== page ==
The Aesthetics of Education

| February 11, 2011

I’ve been working a lot lately on the imagery of educational philosophy. Which is to say: what if we took the aesthetics of education not to be a particular sub-discipline, but instead thought of educational thought as essentially an aesthetic problem? What is the “art,” in its expansive sense, of education?

Having taught a few graduate courses framed in this way, to Art Ed students, I became convinced that we need to be able to work more nimbly with the material of educational thinking. To approach it as an aesthetic/design challenge.

This means at least two things to me. First that we need to be able to notice, pull out, and work with what is usually dismissed as the “metaphors” philosophers of education are working with. My work with the talented Art Ed students was largely down this line, playing with different ways to grab hold of philosophical works and see what we are working with.

Second, we need to be able to think of these beyond some sort of “representation” of a philosophy, and see that they are live. In other words, we need to cultivate a comfort and aptitude with working with this material in a generative, problem solving fashion. To that end, I’ve begun to try to work out my own thinking about the aesthetic history of education by sketching out not just its larger imagery, but the more problematic seams, transitions, and black boxes that I take to be the working dimensions at play in any given iteration.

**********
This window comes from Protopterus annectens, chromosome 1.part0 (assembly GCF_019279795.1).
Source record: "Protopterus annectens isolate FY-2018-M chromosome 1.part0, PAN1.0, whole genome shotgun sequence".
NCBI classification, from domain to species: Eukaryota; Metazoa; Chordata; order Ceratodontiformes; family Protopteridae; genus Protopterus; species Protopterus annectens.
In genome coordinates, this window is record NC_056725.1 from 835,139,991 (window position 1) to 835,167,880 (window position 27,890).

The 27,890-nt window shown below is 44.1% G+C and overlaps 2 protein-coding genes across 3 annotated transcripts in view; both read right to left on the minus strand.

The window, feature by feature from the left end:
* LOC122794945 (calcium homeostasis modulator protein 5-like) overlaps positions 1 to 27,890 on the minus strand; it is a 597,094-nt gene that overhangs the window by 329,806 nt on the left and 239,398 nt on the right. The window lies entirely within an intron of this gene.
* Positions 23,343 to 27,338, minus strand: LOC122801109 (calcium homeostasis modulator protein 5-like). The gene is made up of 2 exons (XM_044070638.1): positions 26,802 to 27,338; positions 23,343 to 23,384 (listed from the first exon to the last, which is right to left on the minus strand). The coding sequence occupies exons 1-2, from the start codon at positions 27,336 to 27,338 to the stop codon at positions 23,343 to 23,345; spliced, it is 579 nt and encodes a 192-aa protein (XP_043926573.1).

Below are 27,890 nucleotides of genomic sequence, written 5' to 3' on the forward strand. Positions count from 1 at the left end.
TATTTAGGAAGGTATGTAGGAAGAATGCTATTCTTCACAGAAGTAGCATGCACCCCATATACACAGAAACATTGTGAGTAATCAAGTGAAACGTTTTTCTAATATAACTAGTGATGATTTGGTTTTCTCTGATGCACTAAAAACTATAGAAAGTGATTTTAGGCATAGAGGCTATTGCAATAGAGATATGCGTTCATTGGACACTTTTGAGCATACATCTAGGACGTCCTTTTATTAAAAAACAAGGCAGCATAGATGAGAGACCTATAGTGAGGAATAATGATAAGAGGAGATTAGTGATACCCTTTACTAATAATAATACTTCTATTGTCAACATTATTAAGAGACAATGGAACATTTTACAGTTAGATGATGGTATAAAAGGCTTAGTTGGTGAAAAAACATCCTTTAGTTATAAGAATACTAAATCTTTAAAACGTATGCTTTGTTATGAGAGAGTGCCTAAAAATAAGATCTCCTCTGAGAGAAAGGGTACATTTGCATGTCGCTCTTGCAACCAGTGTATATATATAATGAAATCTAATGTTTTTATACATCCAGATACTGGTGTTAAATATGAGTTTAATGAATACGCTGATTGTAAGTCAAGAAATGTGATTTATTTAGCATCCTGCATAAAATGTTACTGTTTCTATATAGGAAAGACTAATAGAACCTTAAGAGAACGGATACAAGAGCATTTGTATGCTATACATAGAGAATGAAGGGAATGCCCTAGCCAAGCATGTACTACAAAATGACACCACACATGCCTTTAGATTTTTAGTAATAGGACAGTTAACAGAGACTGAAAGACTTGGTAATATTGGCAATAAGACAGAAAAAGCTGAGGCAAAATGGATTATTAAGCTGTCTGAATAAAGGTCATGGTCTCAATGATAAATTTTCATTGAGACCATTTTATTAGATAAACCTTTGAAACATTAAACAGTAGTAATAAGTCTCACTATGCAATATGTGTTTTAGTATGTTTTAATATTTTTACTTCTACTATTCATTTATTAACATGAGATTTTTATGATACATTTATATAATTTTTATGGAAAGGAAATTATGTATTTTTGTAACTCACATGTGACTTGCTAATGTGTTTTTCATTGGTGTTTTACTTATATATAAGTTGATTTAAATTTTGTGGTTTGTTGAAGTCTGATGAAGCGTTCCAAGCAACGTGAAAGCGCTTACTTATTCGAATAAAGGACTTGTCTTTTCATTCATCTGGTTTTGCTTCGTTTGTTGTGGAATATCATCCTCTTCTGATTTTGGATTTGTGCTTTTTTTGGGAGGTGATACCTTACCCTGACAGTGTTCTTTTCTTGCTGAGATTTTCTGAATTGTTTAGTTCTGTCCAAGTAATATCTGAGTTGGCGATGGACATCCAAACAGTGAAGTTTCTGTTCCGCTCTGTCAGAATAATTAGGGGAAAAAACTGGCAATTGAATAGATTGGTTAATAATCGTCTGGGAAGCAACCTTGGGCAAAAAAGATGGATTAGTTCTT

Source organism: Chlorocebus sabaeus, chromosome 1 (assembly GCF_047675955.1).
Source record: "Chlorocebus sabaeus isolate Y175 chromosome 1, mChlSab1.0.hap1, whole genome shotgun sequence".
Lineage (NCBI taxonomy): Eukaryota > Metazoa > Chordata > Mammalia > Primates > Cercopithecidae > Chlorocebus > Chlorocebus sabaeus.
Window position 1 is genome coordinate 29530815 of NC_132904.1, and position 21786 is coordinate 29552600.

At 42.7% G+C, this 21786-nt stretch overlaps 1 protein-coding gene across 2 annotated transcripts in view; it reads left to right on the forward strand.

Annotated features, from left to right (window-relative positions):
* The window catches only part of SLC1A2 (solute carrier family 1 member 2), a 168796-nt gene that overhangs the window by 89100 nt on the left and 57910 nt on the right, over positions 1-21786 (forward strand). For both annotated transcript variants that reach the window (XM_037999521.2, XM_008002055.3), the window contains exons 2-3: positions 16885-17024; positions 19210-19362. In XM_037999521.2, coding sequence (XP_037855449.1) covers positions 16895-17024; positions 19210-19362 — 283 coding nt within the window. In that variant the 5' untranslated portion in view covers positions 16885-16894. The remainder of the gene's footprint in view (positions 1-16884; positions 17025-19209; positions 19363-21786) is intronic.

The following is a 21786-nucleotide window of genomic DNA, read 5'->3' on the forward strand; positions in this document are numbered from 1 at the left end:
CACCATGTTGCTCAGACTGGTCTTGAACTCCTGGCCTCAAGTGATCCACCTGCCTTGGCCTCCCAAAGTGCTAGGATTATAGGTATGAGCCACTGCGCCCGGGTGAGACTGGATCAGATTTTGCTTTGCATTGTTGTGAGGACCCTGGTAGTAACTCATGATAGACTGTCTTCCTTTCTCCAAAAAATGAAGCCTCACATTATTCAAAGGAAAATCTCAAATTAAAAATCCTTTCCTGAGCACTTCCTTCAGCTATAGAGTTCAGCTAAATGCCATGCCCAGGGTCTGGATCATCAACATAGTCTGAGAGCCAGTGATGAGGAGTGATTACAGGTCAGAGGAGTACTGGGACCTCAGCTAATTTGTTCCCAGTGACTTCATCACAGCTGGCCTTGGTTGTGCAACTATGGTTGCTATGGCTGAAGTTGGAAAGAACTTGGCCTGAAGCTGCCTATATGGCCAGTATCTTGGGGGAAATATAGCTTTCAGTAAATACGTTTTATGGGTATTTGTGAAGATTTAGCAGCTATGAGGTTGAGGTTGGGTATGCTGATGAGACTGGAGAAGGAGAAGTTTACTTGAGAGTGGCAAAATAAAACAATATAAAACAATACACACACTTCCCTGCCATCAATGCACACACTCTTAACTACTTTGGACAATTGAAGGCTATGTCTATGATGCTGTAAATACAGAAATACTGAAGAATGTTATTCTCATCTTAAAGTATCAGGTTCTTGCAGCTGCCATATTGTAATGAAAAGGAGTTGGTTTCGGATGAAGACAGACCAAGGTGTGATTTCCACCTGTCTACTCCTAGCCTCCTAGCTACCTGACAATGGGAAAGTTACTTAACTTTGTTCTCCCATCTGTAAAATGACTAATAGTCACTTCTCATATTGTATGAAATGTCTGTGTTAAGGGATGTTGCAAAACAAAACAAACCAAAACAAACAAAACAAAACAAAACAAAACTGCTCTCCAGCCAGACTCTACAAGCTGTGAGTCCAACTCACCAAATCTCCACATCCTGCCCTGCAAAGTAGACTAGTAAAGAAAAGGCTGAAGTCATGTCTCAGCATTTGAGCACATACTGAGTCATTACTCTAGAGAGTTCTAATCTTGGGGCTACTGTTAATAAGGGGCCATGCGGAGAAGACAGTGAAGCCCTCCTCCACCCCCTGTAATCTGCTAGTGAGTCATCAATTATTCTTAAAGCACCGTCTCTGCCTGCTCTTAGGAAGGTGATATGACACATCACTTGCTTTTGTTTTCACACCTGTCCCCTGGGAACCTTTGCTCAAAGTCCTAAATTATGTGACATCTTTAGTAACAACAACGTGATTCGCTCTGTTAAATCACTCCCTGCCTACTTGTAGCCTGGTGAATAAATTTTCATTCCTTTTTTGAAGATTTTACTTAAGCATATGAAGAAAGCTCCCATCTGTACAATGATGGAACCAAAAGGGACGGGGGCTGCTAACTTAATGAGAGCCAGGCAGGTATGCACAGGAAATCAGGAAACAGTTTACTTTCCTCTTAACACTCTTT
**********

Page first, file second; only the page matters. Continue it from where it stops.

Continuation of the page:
What I’ve discovered, even at the early stages of this exploration, is the power of working these ideas out in space.

Joel Speasmaker on Hegel's Phenomenology of Spirit

I will have to leave, for the moment, the larger questions of architecture and practice, and the paradoxical “representational space” so often at work in thinking about education.

But for now, let me point your attention to a nice engagement with Hegel’s Phenomenology of Spirit, by Joel Speasmaker, over at Thinking for a Living.

Here’s the link:

Mind/Spirit or, Philosophy as a Tool for Visual Interpretation « Thinking for a Living.

Hopefully we will see much more of this kind of exploration.